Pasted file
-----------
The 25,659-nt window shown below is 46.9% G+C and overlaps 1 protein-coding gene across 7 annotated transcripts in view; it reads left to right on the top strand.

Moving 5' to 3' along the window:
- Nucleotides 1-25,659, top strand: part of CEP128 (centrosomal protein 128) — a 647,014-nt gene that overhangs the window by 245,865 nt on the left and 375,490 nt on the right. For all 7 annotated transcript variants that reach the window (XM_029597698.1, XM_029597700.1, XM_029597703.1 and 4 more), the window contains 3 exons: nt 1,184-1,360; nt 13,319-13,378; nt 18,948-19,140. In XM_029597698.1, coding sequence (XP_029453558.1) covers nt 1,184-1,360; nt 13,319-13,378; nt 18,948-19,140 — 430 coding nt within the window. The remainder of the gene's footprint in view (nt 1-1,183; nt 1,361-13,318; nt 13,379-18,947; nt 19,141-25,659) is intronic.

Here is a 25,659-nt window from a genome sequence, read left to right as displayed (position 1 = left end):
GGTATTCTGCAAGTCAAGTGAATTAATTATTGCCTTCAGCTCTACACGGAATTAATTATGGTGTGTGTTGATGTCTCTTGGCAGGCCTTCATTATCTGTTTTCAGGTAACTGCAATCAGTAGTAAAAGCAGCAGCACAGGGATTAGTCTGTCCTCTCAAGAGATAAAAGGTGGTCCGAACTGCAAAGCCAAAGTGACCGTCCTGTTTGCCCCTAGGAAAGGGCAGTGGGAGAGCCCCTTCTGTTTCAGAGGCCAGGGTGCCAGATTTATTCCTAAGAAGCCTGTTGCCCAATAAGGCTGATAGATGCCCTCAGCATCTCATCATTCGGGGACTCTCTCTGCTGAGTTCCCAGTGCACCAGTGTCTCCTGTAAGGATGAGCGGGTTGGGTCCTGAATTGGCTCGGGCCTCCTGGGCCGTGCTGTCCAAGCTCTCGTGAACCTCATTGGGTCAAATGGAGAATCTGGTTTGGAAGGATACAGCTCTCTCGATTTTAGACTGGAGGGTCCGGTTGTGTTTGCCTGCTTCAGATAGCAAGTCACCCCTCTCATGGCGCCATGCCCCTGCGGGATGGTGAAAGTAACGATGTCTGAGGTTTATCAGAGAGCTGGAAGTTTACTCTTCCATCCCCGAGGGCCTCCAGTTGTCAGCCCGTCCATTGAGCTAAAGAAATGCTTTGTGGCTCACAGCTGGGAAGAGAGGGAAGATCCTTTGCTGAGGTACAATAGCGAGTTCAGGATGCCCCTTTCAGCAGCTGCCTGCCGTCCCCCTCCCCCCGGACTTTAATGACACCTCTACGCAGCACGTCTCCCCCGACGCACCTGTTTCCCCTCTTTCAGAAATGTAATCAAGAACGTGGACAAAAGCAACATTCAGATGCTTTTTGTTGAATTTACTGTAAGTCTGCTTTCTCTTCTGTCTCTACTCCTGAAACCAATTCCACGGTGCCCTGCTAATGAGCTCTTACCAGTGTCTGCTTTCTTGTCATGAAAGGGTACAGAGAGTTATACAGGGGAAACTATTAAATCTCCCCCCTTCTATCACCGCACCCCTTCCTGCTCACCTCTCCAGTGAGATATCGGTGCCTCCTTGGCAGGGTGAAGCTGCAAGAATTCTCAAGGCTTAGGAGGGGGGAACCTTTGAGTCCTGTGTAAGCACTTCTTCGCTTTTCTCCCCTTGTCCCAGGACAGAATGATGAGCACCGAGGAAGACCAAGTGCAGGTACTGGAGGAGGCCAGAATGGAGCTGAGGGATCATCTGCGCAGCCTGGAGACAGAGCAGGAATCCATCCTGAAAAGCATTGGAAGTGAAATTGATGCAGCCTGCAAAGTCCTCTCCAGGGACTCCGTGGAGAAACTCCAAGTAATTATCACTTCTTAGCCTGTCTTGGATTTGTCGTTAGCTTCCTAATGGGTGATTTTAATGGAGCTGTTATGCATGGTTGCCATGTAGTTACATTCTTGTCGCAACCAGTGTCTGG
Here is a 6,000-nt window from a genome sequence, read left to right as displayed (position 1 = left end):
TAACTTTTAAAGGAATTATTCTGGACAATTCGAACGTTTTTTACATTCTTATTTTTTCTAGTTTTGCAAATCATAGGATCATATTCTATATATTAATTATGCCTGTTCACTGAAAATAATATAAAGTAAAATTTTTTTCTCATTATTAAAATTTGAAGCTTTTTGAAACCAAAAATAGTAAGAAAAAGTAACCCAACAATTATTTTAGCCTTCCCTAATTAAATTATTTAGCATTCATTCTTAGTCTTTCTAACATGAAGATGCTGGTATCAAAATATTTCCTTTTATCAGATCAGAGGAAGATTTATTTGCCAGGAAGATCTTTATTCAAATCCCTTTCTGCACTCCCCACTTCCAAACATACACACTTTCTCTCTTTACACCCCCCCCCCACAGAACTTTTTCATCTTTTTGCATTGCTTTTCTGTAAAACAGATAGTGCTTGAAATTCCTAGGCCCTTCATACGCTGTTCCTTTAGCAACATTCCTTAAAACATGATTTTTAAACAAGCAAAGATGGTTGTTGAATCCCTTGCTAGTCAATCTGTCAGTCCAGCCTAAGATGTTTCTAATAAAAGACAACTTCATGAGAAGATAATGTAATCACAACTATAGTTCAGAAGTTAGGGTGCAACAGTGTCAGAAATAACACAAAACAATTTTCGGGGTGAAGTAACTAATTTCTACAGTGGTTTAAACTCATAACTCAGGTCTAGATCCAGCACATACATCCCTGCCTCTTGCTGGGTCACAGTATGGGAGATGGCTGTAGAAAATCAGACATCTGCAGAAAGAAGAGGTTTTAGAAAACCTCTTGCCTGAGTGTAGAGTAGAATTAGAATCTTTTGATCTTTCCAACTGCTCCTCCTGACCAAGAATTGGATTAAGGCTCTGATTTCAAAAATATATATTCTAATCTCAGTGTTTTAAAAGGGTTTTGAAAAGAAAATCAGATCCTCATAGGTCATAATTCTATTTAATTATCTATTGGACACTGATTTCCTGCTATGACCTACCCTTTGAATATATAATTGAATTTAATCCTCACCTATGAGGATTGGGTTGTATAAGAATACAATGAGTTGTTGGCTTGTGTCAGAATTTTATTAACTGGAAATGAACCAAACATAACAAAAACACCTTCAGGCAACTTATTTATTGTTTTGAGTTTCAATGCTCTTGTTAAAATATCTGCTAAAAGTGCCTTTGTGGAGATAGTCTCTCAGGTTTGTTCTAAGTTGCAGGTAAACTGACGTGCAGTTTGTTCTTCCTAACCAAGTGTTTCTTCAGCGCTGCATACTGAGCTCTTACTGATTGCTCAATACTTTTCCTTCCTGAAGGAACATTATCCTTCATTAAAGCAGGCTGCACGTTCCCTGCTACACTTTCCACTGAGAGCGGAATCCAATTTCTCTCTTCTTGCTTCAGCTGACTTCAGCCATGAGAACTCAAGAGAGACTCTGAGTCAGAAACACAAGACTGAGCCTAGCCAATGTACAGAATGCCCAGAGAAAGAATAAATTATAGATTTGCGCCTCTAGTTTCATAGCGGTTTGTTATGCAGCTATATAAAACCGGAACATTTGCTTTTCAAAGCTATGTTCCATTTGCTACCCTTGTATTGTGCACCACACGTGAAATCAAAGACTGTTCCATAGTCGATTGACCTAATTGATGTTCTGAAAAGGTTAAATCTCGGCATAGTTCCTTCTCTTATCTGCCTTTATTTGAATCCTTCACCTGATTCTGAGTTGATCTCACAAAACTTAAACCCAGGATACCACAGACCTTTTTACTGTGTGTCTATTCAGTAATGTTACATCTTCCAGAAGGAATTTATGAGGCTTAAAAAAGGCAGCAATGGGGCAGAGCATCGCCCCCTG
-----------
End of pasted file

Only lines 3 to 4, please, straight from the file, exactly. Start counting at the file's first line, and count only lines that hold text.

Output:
- Nucleotides 1-25,659, top strand: part of CEP128 (centrosomal protein 128) — a 647,014-nt gene that overhangs the window by 245,865 nt on the left and 375,490 nt on the right. For all 7 annotated transcript variants that reach the window (XM_029597698.1, XM_029597700.1, XM_029597703.1 and 4 more), the window contains 3 exons: nt 1,184-1,360; nt 13,319-13,378; nt 18,948-19,140. In XM_029597698.1, coding sequence (XP_029453558.1) covers nt 1,184-1,360; nt 13,319-13,378; nt 18,948-19,140 — 430 coding nt within the window. The remainder of the gene's footprint in view (nt 1-1,183; nt 1,361-13,318; nt 13,379-18,947; nt 19,141-25,659) is intronic.

Here is a 25,659-nt window from a genome sequence, read left to right as displayed (position 1 = left end):